Cheap, Dirty And Perfect V-Groove Foam Cutter

If the only tool you have is a hammer, everything looks like a nail. Conversely, if you have the right tool for every job, it makes the difference between pro and amateur. [ftregan] needs to cut perfect V-grooves in foam for many of his projects, especially building RC planes. He wasn’t too satisfied with the results using his Xacto knife. And a proper tool was going to set him back by almost $25, but following that example he built his own version of the tool for much less.

Two pieces of wood cut at a 45 degree angle are held between two flat support pieces. A pair of regular shaving blades form the cutting elements. While it looks simple, it’s important to get the angles and blade directions correct. A central wooden wedge holds the two blades in place. He also added a small guide marker that let’s you cut precise straight grooves. [ftregan] built the tool to allow cutting 6mm thick foam but given that it’s so quick and cheap to build, we guess it’s easy to make a few of these to allow cutting different thicknesses of foam. We’re sure that many of you will find different or better ways of doing this, but considering [ftregan] spent just 15 minutes cooking this up, it’s not too bad, especially since the results are mighty good.

Another method of cutting foam is with hot wire. Check out this DIY Foam Cutter that we featured earlier.

Incubating Resin Prints Through The Chilly Months

FormLabs resins operate best between the comfortable temperature range of 18 – 28°C (64 – 82°F). For many of us experiencing the chillier weather these days, our garage workshops can easily drop below those temperatures and cause our prints to fail. Rather than hunker down for the freeze and wait for the world outside to defrost, [MarkStrohbehn] has discovered a budget heating technique that heats the print chamber from the inside instead.

This trick comes in two parts. First, to bring the temperature up, [Mark] installed an egg incubator inside the chamber using a powerful magnet attached to the fixture containing the lead screw. Next, to maintain the warm temperature, he’s taped together an insulating jacket composed of several layers of off-the-shelf mylar emergency blankets. Finally, he’s managed to slip the egg incubator power cable cleanly under the FormLabs lid without triggering the open-lid sensor. This hack is staggeringly simple but effective at reducing the odds of failed prints through the cold weather. Best of all, the modifications are far less invasive than other upgrades made to 3D printers, as it requires no modification of the Form1+. For those of us who haven’t seen the sun in a few months, rest assured that you can still churn out parts.

11,000 Volt Jacob’s Ladder Sounds Like A Lightsaber

In the high-voltage world, a Jacob’s ladder is truly a sight to behold. They are often associated with mad scientist labs, due to both the awesome visual display and the sound that they make. A Jacob’s ladder is typically very simple. You need a high voltage electricity source and two bare wires. The wires are placed next to each other, almost in parallel. They form a slight “V” shape and are placed vertically. The system acts essentially as a short-circuit. The voltage is high enough to break through the air at the point where the wires are nearest to each other. The air rises as it heats up, moving the current path along with it. The result is the arc slowly raising upwards, extending in length. The sound also lowers in frequency as the arc gets longer, and once [Gristc] tuned his system just right the sound reminds us of the Holy Trilogy.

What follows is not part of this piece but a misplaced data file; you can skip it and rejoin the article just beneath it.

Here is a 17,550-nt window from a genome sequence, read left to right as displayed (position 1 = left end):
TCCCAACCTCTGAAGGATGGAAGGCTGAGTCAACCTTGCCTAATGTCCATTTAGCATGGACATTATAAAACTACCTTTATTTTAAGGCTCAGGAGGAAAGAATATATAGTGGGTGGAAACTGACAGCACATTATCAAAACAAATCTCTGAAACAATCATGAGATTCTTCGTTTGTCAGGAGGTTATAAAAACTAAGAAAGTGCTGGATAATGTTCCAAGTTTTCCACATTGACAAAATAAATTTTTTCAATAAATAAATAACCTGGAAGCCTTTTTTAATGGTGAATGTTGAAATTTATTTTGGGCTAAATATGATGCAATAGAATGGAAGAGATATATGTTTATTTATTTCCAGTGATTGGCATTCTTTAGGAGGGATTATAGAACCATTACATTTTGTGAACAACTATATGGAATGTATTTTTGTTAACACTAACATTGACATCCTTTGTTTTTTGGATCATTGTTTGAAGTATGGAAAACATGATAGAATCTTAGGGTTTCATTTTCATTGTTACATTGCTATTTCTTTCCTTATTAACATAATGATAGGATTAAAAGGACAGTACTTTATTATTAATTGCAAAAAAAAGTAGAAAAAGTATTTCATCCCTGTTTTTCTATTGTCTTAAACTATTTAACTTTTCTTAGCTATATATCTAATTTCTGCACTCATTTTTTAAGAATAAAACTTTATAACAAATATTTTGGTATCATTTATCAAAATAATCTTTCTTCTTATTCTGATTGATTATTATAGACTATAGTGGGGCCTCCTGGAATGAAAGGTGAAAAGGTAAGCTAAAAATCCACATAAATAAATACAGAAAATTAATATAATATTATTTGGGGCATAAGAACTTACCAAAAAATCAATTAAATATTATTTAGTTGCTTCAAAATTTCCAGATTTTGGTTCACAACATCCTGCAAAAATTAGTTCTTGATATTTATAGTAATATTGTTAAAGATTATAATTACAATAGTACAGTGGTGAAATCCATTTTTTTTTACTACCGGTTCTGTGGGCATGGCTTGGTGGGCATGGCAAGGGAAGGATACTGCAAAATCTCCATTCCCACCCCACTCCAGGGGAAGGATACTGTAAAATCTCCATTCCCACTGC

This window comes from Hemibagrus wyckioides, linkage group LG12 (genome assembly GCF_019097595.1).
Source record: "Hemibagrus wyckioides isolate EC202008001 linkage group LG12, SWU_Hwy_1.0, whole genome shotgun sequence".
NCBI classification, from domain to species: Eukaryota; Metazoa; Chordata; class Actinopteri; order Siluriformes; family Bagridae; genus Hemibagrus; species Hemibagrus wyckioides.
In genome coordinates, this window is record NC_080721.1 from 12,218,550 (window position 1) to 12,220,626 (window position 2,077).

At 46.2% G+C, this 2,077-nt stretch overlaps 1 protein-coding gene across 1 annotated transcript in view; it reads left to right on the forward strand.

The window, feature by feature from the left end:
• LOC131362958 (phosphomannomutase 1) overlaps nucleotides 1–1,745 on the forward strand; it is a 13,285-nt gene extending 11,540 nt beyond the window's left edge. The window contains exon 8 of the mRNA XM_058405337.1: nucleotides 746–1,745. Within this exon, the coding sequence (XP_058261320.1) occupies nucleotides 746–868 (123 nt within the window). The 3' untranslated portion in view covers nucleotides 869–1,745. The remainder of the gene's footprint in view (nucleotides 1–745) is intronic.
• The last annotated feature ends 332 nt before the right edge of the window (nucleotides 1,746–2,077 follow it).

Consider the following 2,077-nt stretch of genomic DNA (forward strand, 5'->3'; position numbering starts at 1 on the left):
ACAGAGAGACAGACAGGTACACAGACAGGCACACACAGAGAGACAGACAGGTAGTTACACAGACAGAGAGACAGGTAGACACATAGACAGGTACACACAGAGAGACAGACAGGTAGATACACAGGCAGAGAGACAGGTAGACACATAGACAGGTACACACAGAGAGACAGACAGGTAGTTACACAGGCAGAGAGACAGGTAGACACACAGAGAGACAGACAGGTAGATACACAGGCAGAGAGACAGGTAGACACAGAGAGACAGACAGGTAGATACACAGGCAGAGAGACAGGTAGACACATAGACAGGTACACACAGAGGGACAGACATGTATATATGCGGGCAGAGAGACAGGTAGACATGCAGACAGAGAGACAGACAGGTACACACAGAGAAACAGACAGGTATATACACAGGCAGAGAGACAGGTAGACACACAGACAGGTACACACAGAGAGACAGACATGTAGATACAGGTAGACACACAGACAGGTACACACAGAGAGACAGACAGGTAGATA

We’ve seen these made in the past with other types of transformers that typically put out around 15,000 Volts at 30mA. In this case, [Gristc] supersized the design using a much beefier transformer that puts out 11,000 Volts at 300mA. He runs the output from the transformer through eight microwave oven capacitors as a ballast. He says that without this, the system will immediately trip the circuit breakers in his house.

In the demo video below, you can see just how large the arc is. It appears to get about 10 inches long before breaking with a sound different from any Jacob’s ladders we’ve seen in the past as well. Continue reading “11,000 Volt Jacob’s Ladder Sounds Like A Lightsaber”

Fail Of The Week: Hair Dryer As Light Switch

Home electrical, it’s really not that hard. But when you’re dealing with the puzzles left for your by someone else things can get really weird. [Daniel’s] sister and her husband ran into this recently. The video demonstration of their fail includes a lot of premature laughter, but it’s worth hanging in there… you’ll quickly see why she can’t contain her amusement.

The project at hand is a replacing a bathroom fan with a simple light fixture. Once the swap was made the light switch works just as anticipated. But a second switch which used to control a different light now behaves strangely. It doesn’t activate the original light, but instead switches the new fixture. Even stranger is that the original switch apparently now acts as a bizarre dimmer when the second switch is on. That’s odd, but the coup d’état of the fail is when they plug in a hair dryer and switching it on illuminates the light but doesn’t activate the hair dryer.

As with all Fail of the Week segments, the goal here is not to criticize but to commiserate. What do you think is causing this? We can’t wait to see what you come up with. Posting simple diagrams is encouraged (you can use HTML img tags in the comments). Ladies and gentlemen, start your conjecture.